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Am I Not Pregnant?

If you are not experiencing any of these symptoms yet, don’t lose heart. As discussed earlier in the blog, everyone’s pregnancy journey is different and you might experience a few or many of these symptoms later on. The list of early pregnancy signs listed above is only to be taken as a preliminary reference. A proper pregnancy test at home or a blood test at the doctor’s will give you a more accurate answer to your question.

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How to Take a Pregnancy Test?

An at-home pregnancy test will be the first proper confirmation of your conception. These tests look for HCG in your urine to determine the results. They are 99% accurate when used correctly and are easily available at drug stores and grocery stores.

There are 3 types of at-home pregnancy tests:

  1. Place the test strip in your urine stream for about 10 seconds
  2. Pee in a cup and dip the test strip to get the results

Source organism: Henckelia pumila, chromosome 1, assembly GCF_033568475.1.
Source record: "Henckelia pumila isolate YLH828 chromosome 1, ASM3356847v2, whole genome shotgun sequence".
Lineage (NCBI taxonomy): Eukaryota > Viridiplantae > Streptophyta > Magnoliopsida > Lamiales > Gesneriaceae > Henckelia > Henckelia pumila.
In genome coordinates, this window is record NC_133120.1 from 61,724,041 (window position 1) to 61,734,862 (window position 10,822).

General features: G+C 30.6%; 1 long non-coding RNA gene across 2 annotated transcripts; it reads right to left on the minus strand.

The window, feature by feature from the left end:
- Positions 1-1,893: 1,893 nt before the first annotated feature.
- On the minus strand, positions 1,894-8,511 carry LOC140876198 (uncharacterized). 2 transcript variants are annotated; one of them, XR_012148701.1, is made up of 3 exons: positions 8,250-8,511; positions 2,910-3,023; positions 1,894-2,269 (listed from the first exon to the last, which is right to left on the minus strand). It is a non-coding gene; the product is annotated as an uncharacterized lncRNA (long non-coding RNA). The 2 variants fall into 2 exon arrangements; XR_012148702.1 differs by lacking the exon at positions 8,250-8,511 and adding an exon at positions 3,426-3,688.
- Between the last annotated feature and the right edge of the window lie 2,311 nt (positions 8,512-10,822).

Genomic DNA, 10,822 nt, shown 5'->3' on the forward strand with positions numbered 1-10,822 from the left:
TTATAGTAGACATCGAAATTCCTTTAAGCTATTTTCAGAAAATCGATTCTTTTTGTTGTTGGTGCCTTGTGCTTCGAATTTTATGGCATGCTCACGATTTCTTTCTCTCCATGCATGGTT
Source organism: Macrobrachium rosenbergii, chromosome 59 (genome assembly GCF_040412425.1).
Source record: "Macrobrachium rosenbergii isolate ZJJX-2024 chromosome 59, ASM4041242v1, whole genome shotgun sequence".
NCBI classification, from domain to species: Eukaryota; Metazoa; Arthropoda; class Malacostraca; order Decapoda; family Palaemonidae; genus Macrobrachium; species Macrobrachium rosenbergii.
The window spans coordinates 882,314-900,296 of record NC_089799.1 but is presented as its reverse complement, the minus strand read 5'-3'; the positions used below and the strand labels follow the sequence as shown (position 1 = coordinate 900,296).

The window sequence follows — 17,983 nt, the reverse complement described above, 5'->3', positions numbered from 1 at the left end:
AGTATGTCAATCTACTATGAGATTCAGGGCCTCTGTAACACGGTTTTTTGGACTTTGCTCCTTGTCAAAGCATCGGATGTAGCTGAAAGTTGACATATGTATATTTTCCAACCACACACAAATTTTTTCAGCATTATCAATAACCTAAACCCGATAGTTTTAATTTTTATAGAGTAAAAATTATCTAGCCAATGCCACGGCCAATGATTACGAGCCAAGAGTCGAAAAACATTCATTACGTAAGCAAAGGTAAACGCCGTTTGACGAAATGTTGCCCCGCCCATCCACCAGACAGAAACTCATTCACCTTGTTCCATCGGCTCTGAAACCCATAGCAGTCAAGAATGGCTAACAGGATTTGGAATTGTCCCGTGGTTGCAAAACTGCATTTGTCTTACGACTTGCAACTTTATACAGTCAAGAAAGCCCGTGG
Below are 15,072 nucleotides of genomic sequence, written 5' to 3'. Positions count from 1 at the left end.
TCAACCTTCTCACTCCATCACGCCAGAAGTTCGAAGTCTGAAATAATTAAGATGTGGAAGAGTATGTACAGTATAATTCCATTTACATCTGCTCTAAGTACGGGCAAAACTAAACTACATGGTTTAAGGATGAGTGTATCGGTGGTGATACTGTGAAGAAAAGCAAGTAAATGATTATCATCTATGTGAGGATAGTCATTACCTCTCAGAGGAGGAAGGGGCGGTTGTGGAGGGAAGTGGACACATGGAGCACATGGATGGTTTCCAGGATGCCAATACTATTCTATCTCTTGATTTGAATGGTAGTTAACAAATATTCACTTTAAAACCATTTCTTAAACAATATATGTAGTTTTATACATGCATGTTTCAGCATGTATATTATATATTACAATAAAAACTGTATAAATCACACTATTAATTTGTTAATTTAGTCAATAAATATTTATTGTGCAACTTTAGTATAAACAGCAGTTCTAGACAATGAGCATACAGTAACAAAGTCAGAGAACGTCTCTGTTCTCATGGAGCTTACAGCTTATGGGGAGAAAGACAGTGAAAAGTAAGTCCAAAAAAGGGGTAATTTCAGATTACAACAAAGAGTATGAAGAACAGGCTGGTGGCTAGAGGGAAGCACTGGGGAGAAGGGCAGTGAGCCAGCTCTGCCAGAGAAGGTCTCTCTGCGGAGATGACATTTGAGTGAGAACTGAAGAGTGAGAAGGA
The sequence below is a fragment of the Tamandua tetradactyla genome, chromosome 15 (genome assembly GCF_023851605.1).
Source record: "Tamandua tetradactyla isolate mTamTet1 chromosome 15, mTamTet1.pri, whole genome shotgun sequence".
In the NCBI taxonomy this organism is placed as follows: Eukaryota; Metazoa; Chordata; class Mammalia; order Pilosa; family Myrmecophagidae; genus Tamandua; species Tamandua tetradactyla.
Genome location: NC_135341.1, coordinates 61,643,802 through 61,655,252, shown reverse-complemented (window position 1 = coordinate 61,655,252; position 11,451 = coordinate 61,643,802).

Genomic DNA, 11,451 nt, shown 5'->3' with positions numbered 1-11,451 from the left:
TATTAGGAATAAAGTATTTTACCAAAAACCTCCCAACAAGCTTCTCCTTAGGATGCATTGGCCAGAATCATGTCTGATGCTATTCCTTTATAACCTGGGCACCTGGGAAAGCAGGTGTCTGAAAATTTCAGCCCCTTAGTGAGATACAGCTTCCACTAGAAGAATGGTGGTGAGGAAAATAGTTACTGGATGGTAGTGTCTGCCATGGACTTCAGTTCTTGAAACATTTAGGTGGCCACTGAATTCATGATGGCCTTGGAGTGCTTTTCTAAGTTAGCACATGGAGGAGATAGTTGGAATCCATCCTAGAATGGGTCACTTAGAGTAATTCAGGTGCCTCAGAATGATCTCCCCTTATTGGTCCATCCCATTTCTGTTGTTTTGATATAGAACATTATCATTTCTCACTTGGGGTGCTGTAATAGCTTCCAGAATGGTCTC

3. Pee in a cup and put a few drops of it on the test strip

No matter which one you use to take the test, remember the following points for accurate results:

  1. Read the instructions on the packaging carefully and follow each step exactly as directed
  2. Take the test with the first morning pee as HCG levels are the highest during this time
  3. Perform the test at least a week after you have missed your period for a definitive result
  4. Don’t drink an excessive amount of water before taking the test as this will dilute (thin out) your HCG
  5. Look out for the expiration date on the box
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Next Steps

Positive results in your at-home tests are a great sign but for further confirmation and next steps it is important to book a doctor’s appointment. You can discuss your health history, get answers to any questions and concerns and plan for a healthy pregnancy with professional medical guidance.

If your test results are negative at first, try retesting. While at-home tests are highly accurate, there is a chance of false negatives. In case you are unable to conceive after trying for a year, visit your gynaecologist to identify potential causes, guidance on how to optimise your chances and to explore medications and treatments.